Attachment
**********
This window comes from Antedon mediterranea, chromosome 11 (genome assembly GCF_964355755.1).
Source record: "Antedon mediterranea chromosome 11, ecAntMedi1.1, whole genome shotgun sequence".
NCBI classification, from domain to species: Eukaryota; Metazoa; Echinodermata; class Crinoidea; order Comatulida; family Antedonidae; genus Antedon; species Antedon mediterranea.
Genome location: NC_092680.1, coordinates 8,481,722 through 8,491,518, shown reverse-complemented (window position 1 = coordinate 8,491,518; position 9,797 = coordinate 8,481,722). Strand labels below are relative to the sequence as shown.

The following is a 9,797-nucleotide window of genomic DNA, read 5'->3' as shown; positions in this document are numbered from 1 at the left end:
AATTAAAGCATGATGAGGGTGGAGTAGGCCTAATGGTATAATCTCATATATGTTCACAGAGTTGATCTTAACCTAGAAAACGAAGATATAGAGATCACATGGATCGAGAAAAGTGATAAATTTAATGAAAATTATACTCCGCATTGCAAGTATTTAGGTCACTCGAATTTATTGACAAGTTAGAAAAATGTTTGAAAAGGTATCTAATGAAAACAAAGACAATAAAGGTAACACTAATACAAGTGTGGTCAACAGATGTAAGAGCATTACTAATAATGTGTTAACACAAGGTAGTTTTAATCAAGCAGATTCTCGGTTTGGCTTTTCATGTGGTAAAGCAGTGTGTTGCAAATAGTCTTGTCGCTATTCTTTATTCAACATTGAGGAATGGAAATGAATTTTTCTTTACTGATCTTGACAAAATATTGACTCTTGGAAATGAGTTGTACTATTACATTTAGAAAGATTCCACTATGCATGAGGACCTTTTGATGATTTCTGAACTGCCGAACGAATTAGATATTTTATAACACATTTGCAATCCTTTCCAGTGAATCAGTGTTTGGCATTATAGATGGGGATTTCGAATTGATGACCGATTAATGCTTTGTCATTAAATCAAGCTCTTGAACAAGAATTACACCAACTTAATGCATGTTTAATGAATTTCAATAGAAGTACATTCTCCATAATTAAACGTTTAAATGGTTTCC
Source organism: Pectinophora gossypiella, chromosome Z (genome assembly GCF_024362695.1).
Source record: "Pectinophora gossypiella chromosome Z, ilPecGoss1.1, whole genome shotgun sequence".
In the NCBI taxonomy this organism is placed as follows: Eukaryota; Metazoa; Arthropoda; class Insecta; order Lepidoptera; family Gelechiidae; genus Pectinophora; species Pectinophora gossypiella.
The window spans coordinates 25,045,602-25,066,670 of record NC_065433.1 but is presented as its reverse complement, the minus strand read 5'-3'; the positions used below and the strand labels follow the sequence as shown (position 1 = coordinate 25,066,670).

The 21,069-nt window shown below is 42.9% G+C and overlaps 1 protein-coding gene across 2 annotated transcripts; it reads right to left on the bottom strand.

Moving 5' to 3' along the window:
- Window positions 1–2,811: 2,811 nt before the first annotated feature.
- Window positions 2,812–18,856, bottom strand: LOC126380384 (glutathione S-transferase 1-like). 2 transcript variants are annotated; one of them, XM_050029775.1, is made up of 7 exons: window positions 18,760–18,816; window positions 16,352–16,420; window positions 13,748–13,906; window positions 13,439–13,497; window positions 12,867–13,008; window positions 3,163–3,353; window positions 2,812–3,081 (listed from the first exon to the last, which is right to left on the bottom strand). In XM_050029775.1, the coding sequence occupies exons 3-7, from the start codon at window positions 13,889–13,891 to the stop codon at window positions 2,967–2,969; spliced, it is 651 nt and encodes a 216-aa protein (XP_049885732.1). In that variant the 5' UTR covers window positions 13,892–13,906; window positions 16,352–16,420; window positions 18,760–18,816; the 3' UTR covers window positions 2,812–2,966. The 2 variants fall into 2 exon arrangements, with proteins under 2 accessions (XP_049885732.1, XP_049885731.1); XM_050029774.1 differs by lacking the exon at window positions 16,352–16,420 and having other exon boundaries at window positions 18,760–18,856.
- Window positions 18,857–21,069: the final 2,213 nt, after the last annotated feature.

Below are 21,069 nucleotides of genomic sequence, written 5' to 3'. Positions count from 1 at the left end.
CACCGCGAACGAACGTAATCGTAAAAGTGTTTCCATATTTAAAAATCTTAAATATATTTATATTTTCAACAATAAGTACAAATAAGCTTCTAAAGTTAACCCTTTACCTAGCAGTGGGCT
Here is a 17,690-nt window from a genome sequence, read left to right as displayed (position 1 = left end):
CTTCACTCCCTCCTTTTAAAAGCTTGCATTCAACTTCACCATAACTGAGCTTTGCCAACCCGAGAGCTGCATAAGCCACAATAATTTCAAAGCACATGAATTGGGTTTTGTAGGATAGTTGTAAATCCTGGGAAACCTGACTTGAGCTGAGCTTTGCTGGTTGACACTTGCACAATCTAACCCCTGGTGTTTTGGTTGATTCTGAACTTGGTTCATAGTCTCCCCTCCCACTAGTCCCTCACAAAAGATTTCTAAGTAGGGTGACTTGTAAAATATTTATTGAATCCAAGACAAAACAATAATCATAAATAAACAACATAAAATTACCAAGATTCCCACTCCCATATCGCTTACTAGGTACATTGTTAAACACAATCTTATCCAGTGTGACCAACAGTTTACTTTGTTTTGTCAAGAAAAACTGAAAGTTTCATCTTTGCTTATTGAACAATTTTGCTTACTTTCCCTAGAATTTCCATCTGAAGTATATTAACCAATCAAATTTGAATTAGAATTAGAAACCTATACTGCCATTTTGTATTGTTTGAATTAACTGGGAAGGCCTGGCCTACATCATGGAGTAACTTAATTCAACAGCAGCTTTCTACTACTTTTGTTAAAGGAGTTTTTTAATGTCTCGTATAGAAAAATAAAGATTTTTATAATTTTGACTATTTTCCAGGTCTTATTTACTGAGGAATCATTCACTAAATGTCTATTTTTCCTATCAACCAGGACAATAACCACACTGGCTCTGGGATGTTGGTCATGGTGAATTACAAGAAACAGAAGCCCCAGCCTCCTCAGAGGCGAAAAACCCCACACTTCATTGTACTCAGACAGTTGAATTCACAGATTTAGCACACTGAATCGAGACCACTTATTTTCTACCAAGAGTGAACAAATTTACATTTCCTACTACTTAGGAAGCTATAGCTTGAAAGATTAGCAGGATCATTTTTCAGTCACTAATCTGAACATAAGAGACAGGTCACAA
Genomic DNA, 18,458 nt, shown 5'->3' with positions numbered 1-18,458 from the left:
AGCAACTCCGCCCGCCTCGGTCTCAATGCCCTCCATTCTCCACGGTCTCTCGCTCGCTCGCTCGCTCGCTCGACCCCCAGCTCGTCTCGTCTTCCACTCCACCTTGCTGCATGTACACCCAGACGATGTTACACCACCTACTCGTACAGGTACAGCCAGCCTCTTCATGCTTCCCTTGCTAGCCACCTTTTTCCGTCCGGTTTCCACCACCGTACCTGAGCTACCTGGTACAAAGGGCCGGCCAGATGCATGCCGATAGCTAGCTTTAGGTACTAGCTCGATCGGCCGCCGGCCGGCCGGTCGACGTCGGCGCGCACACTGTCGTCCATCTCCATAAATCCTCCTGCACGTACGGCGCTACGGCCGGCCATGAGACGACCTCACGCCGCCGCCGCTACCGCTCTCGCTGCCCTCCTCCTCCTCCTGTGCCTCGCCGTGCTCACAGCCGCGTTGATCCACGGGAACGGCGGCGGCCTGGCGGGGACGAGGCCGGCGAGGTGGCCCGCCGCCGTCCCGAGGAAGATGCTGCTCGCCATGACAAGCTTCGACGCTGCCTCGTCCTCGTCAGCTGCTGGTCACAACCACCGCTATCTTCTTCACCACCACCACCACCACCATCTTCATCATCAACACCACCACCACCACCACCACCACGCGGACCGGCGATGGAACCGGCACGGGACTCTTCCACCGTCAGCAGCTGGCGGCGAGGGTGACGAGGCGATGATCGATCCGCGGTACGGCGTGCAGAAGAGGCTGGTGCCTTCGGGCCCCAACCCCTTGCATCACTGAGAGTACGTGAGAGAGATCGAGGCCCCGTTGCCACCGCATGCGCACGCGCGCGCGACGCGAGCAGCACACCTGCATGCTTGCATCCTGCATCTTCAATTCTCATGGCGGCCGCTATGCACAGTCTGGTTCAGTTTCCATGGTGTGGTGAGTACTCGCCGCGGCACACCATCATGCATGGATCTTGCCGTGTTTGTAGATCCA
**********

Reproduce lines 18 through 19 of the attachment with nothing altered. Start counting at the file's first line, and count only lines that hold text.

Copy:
Here is a 17,690-nt window from a genome sequence, read left to right as displayed (position 1 = left end):
CTTCACTCCCTCCTTTTAAAAGCTTGCATTCAACTTCACCATAACTGAGCTTTGCCAACCCGAGAGCTGCATAAGCCACAATAATTTCAAAGCACATGAATTGGGTTTTGTAGGATAGTTGTAAATCCTGGGAAACCTGACTTGAGCTGAGCTTTGCTGGTTGACACTTGCACAATCTAACCCCTGGTGTTTTGGTTGATTCTGAACTTGGTTCATAGTCTCCCCTCCCACTAGTCCCTCACAAAAGATTTCTAAGTAGGGTGACTTGTAAAATATTTATTGAATCCAAGACAAAACAATAATCATAAATAAACAACATAAAATTACCAAGATTCCCACTCCCATATCGCTTACTAGGTACATTGTTAAACACAATCTTATCCAGTGTGACCAACAGTTTACTTTGTTTTGTCAAGAAAAACTGAAAGTTTCATCTTTGCTTATTGAACAATTTTGCTTACTTTCCCTAGAATTTCCATCTGAAGTATATTAACCAATCAAATTTGAATTAGAATTAGAAACCTATACTGCCATTTTGTATTGTTTGAATTAACTGGGAAGGCCTGGCCTACATCATGGAGTAACTTAATTCAACAGCAGCTTTCTACTACTTTTGTTAAAGGAGTTTTTTAATGTCTCGTATAGAAAAATAAAGATTTTTATAATTTTGACTATTTTCCAGGTCTTATTTACTGAGGAATCATTCACTAAATGTCTATTTTTCCTATCAACCAGGACAATAACCACACTGGCTCTGGGATGTTGGTCATGGTGAATTACAAGAAACAGAAGCCCCAGCCTCCTCAGAGGCGAAAAACCCCACACTTCATTGTACTCAGACAGTTGAATTCACAGATTTAGCACACTGAATCGAGACCACTTATTTTCTACCAAGAGTGAACAAATTTACATTTCCTACTACTTAGGAAGCTATAGCTTGAAAGATTAGCAGGATCATTTTTCAGTCACTAATCTGAACATAAGAGACAGGTCACAA